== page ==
A disputed presidential election could set off a Treasury rally that would make state and local government bond prices look cheaper -- at least in comparison.

Citigroup Inc.’s municipal strategists said they foresee a “somewhat high probability” that a clear victor won’t quickly be known. If so, Treasury prices would likely rise as investors shift cash into the safest assets, widening the gap between yields on those securities and less volatile municipal bonds.

“We would expect a moderate Treasury rally as the market goes into risk-off mode as they await the adjudication of the election by SCOTUS,” Citigroup Inc. muni strategists led by Vikram Rai wrote, using the acronym for the U.S. Supreme Court.

While polls show Democrat Joe Biden leading in the polls, President Donald Trump and Republicans are poised to mount legal challenges in battleground states where a flood of mail-in ballots will continue to be tallied after Election Day.

Yet traders and fund managers may not need to gird for extreme volatility: While Treasuries would gain as the election is sorted out, muni-bond prices would likely be little changed in light trading, Rai said in a phone interview.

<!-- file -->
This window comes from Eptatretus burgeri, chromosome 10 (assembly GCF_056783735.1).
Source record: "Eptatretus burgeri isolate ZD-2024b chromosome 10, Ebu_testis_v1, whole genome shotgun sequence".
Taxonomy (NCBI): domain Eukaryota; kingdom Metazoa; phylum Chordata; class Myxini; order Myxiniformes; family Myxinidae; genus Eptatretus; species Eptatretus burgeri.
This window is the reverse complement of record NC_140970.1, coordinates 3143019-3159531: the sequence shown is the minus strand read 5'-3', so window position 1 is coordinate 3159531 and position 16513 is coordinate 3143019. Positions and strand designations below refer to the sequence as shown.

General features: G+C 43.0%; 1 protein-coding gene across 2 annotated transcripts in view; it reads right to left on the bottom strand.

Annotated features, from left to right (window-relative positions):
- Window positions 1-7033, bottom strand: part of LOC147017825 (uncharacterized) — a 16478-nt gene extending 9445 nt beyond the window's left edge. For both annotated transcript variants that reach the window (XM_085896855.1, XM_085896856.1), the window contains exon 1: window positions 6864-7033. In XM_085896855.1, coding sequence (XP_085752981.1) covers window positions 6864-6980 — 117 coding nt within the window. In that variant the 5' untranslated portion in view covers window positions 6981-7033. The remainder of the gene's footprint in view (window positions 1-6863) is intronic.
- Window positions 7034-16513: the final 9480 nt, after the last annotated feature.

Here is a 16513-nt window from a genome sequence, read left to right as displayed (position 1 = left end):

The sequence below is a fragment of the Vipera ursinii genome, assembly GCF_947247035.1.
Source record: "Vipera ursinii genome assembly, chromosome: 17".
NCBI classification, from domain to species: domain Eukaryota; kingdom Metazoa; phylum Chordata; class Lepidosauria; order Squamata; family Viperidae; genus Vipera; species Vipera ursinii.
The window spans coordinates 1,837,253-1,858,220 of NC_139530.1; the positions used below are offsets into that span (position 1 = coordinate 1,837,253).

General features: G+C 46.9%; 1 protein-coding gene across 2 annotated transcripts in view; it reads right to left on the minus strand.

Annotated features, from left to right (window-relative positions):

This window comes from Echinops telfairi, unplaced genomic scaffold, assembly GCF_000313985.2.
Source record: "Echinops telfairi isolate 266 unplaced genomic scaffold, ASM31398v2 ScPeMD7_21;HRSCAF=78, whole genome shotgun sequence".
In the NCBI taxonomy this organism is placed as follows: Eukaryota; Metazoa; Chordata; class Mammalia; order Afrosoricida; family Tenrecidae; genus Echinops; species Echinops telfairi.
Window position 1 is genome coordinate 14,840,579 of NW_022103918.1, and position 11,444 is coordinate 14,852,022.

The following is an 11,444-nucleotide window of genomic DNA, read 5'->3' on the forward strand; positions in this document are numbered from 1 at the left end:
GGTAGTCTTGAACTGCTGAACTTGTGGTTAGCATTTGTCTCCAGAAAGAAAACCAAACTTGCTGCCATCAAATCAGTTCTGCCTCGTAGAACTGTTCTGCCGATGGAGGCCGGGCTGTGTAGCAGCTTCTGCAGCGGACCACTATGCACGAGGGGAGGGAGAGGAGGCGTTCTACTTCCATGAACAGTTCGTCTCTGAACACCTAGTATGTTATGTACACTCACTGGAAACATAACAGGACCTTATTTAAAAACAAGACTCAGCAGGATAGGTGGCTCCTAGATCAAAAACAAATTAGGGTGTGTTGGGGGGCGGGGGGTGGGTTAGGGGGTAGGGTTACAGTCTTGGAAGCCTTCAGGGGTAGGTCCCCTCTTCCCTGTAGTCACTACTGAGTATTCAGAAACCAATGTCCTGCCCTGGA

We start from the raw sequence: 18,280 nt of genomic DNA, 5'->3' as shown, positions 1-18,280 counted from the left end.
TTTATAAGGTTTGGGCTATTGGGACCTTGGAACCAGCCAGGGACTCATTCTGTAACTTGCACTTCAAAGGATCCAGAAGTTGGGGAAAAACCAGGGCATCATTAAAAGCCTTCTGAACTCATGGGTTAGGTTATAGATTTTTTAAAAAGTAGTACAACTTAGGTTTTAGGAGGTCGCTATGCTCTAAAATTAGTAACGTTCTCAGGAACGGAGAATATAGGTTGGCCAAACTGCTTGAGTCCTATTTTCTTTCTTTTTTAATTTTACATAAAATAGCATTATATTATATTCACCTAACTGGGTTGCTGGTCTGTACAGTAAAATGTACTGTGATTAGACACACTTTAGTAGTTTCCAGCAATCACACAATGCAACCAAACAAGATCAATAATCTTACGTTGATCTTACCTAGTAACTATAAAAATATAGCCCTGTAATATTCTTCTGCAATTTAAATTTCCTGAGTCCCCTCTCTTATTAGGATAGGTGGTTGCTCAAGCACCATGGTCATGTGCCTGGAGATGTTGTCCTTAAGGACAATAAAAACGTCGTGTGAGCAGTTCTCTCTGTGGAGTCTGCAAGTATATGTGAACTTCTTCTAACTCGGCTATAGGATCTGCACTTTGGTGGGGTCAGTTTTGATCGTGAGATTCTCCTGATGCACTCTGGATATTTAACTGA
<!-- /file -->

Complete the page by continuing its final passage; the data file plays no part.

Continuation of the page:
“If they don’t trade, the prints will remain stale and it will seem like the ratios are widening, it will seem like the spreads are widening.” he said. “That’s typical for what happens with all spread products whenever there’s a risk-off rally.”

Top-rated 10-year municipal bonds currently yield about 0.93%, or about 110% of comparable Treasury bonds, up from as little as 86% in August. That ratio -- a key measure of relative value -- signals that municipal bonds are growing cheaper when it rises and more pricey when it falls.

Treasuries rallied in the aftermath of the Gore versus Bush election of 2000, after a recount battle was ultimately decided by the Supreme Court. From Nov. 8, 2000 to December 12, 2000, when the Supreme Court ruled on the recount dispute, the 10-year U.S. Treasury rallied by about 0.52%, according to Citigroup. The 10-year was 5.87% on Nov. 8, 2000, so a comparable decline in percentage terms would be just 0.07 percentage point.

By contrast, if the election is decided without a dispute, Citigroup strategists expect bond markets will selloff moderately and stocks will rise “as investors breathe a sigh of relief at the thought of finally having this epic event behind us.”

This article was provided by Bloomberg News.